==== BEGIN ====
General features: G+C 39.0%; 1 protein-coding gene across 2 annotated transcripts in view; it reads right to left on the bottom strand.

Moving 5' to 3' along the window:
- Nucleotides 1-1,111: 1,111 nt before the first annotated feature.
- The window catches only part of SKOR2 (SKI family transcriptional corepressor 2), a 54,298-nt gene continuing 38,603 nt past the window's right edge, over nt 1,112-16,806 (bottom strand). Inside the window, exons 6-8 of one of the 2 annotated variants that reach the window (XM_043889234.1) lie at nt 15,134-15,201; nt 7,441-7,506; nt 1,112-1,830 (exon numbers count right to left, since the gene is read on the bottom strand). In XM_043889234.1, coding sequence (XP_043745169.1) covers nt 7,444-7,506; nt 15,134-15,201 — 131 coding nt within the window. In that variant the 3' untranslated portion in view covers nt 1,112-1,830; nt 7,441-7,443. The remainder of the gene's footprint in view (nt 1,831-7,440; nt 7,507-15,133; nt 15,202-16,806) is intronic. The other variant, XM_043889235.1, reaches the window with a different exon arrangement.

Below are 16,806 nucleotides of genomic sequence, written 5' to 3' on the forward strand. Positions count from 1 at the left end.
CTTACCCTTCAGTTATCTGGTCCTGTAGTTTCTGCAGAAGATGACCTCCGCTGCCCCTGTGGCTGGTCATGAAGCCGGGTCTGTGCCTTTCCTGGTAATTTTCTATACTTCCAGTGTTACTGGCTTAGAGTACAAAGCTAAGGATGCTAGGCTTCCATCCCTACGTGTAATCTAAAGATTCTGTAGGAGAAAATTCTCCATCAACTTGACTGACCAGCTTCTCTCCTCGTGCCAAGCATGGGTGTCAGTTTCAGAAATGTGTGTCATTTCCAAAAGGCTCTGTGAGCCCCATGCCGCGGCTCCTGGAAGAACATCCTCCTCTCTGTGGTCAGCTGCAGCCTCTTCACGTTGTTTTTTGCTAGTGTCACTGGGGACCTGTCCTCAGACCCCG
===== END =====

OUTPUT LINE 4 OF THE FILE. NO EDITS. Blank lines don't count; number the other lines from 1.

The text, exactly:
- The window catches only part of SKOR2 (SKI family transcriptional corepressor 2), a 54,298-nt gene continuing 38,603 nt past the window's right edge, over nt 1,112-16,806 (bottom strand). Inside the window, exons 6-8 of one of the 2 annotated variants that reach the window (XM_043889234.1) lie at nt 15,134-15,201; nt 7,441-7,506; nt 1,112-1,830 (exon numbers count right to left, since the gene is read on the bottom strand). In XM_043889234.1, coding sequence (XP_043745169.1) covers nt 7,444-7,506; nt 15,134-15,201 — 131 coding nt within the window. In that variant the 3' untranslated portion in view covers nt 1,112-1,830; nt 7,441-7,443. The remainder of the gene's footprint in view (nt 1,831-7,440; nt 7,507-15,133; nt 15,202-16,806) is intronic. The other variant, XM_043889235.1, reaches the window with a different exon arrangement.